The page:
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Enuma Elish: The Seven Tablets of the…
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Enuma Elish: The Seven Tablets of the History of Creation

by L. W. King

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The Enûma Eliš is the Babylonian or Mesopotamian creation epic. It was first discovered by modern scholars (in fragmentary form) in the ruined library of Ashurbanipal at Nineveh (Mosul, Iraq), recovered by Henry Layard in 1849.

The Enuma Elish has about a thousand lines and is recorded in Akkadian on seven clay tablets, each holding between 115 and 170 lines of text. The majority of Tablet V has never been recovered, but aside from this lacuna the text is almost complete. A duplicate copy of Tablet V has been found in Sultantepe, ancient Harran.

This epic is one of the most important sources for understanding the Babylonian worldview, centered on the supremacy of Marduk and the existence of mankind for the service of the gods. Its primary original purpose, however, is not an exposition of theology or theogony, but the elevation of Marduk, the chief god of Babylon, above other Mesopotamian gods.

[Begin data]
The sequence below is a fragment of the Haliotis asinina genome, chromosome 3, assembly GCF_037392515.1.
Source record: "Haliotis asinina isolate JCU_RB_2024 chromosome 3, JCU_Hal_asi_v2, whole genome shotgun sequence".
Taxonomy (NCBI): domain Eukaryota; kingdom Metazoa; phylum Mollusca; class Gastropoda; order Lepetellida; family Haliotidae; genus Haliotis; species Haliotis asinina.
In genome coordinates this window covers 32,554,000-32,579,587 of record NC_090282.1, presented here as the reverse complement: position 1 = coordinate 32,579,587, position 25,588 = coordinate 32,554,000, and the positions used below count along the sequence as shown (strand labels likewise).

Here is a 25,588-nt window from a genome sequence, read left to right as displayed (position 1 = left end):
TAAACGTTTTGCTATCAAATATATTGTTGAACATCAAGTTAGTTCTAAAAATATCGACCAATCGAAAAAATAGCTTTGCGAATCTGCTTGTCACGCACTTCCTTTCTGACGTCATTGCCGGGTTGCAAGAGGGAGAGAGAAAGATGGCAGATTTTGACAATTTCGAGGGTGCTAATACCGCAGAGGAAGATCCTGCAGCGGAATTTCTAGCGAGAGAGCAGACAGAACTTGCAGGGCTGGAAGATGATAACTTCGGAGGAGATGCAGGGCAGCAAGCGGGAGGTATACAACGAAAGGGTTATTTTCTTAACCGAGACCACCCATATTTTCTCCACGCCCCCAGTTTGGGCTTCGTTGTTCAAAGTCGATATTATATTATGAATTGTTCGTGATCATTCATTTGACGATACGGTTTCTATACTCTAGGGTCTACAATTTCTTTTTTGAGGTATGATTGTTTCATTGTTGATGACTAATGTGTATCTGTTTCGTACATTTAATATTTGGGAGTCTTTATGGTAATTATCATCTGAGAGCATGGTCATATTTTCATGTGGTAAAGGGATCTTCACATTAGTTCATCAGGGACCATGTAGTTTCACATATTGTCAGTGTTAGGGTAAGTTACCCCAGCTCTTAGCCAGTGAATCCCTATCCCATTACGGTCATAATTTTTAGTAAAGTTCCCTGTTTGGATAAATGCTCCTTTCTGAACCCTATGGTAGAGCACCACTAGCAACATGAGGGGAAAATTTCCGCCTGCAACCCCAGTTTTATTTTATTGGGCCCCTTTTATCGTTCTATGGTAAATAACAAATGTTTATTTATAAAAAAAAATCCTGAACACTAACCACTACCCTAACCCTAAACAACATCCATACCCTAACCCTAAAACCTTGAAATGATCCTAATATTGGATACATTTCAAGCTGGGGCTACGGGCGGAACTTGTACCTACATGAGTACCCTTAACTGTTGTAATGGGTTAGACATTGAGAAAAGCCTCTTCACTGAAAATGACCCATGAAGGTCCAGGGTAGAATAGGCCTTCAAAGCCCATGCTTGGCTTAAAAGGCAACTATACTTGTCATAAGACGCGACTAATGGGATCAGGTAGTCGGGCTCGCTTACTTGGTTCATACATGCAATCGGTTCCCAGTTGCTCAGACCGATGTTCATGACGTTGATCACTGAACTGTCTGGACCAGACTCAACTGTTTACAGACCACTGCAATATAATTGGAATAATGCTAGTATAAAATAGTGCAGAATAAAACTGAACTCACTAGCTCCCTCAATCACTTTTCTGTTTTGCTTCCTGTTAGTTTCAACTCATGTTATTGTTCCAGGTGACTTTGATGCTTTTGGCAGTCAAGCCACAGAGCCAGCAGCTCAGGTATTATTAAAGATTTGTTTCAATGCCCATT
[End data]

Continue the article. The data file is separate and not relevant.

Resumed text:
The Enûma Elish has existed in various versions and copies from Babylonia as well as from Assyria. The version from Ashurbanipal's library dates to the 7th century BC. The story itself probably dates to the 18th century BC on account of the fact that this is the time when the god Marduk seemed to have a prominent status. Some scholars date it later (14th to 12th centuries BC.)
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Amazon.com Product Description (ISBN 159986701X, Hardcover)

The Enuma Elish is one of the most important sources which provides an understanding of the Babylonian worldview. The Babylonian worldview is centered on the supremacy of Marduk, and contributes the belief that mankind exists to service god. This Babylonian creation epic was first discovered by modern scholars in the ruins of an early library in Mosul, Iraq and its seven translated clay tablets are provided to you here in the form of a hardcover book.

(retrieved from Amazon Mon, 30 Sep 2013 13:56:53 -0400)

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